Craig Rosenbaum | November 13, 2019 | Products Liability
Compact electronic smoking devices, widely known as e-cigs or vapes, have been linked with property damage and personal injury after malfunctions have caused them to catch fire or explode. Vape pen devices malfunctioning have been the root of hundreds of injuries ranging from second and third degree burns to fatal explosions. These explosions have happened as a result of manufacturers using poorly sourced lithium ion batteries.
Why are Vapes Used?
Vapes are handheld battery-powered devices designed to recreate the feeling of smoking. The vapor is created by heating a liquid made of nicotine, propylene glycol, glycerin and flavorings. Once the device has heated the liquid forms a vapor aerosol. Most e-cigarettes and vapes are powered by rechargeable lithium-ion batteries that can overheat, causing burns, fire, and explosions. These devices have become popular with people who are turning to them as an alternative to traditional cigarettes. Manufacturers have marked them as “safer” than traditional tried tobacco.
Injuries in the News
In May 2018, a 38-years-old man was found dead in his St. Petersburg home due to a vape pen explosion. In January of 2019 a 24-year-old man in Texas died of a massive stroke after his vape pen exploded and tore his carotid artery. This fatal explosion occurred in the parking lot of a store that sells smoking and vaping supplies.
In New York City a 31-year-old man was badly burned after a vape pen unexpectedly exploded in his pocket. Video shows sparks shooting in his pocket as a smoke cloud balloons around him. He suffered second and third degree burns to his legs, thighs and hand and underwent emergency surgery. This incident was the result of the lithium ion battery coming into contact with other loose metal inside of the man’s pocket.
Lithium Ion Batteries and Resulting Lawsuits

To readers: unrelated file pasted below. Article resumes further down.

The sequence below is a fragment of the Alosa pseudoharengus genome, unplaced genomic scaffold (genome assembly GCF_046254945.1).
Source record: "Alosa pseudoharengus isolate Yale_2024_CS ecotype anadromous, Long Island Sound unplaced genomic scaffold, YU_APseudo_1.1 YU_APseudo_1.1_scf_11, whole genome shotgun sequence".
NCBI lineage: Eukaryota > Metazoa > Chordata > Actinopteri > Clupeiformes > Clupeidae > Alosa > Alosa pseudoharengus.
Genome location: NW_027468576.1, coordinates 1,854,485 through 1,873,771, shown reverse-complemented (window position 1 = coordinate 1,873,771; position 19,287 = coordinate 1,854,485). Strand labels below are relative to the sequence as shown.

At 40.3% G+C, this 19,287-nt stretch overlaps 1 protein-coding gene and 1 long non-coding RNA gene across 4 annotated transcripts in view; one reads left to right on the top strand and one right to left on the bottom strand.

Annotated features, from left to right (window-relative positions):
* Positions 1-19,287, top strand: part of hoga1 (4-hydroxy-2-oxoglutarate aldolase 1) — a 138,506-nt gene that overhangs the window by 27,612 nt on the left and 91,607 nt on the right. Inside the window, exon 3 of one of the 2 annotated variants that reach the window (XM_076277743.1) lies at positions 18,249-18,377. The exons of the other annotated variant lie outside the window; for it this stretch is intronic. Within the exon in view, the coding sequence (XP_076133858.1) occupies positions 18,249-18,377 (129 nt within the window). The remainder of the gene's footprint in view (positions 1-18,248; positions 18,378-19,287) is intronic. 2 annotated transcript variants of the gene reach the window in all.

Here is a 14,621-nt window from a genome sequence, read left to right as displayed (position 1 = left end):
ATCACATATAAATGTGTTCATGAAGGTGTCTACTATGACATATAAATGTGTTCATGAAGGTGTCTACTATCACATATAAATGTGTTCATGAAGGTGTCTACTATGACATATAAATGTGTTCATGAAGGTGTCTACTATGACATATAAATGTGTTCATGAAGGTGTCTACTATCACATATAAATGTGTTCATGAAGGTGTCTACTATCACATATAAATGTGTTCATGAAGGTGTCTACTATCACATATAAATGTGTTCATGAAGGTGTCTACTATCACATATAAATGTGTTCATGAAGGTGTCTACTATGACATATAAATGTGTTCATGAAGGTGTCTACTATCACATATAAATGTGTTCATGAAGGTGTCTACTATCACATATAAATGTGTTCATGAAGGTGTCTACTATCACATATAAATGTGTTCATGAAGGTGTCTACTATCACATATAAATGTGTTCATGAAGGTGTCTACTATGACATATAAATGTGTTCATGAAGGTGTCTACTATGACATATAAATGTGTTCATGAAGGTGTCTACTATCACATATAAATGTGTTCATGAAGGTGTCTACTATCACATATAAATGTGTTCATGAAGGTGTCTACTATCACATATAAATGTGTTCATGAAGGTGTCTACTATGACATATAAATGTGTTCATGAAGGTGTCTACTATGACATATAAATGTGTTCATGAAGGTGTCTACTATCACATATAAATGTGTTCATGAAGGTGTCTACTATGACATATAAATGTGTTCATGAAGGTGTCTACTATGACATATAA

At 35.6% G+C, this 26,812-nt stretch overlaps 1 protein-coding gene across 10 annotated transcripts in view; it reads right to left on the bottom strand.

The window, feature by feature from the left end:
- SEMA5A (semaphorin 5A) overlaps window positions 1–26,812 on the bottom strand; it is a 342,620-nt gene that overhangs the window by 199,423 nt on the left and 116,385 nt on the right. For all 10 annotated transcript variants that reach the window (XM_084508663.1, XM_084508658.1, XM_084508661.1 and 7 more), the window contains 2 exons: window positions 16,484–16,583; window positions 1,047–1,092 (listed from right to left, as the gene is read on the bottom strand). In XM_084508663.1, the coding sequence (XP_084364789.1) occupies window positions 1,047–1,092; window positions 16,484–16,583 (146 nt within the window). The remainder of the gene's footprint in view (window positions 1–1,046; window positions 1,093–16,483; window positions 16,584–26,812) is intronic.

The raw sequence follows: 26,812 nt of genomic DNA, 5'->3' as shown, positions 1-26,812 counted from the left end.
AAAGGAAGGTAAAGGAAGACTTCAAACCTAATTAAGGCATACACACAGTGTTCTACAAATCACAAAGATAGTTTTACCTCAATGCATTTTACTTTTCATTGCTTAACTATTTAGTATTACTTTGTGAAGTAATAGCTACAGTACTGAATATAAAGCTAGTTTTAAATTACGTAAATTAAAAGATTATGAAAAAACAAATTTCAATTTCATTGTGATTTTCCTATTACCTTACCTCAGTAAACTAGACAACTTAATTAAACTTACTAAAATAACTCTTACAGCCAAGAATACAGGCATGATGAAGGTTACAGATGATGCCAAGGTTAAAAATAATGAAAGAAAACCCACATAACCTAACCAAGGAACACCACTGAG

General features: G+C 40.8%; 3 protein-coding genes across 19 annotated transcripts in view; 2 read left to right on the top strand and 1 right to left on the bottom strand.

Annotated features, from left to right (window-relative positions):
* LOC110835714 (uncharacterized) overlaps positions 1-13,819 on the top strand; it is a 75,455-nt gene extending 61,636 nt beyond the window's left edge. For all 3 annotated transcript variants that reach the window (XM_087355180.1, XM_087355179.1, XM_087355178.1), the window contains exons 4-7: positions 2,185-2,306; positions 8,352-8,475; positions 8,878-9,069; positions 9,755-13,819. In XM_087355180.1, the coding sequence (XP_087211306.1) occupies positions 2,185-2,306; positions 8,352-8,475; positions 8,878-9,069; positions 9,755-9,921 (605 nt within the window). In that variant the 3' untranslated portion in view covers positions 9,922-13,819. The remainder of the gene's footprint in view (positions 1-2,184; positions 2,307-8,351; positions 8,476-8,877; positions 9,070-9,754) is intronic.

The lithium ion batteries associated with vape pens have been under the most scrutiny for causing these explosions. Many explosions appear to be the result of overcharging the device or when a poorly-designed loose battery come sin contact with metal. However, a battery of proper quality should not combust in these circumstances. Safety studies have been conducted documenting the way to properly design and manufacture lithium ion batteries. Manufacturers and retailers know that poor-quality and failure prone batteries will cause explosions and injuries to consumers.
Most lawsuits filed against manufacturers of vape pens are based on defects in warnings, design defects or manufacturing defects. These claims allege that either the manufacturers did not properly warn the consumers of the risks associated with the pen, the design on the vape pen will result in the consumer experiencing an unreasonable risk, or the manufacturer produced the vape pen in such a way that even a well-designed pen can cause serious harm.
The explosions and injuries have led to stronger regulations against the sale of vape pens and e-cigarettes. The FDA has encouraged manufacturers to make modifications to address the battery safety so such incidents can be avoided in the future.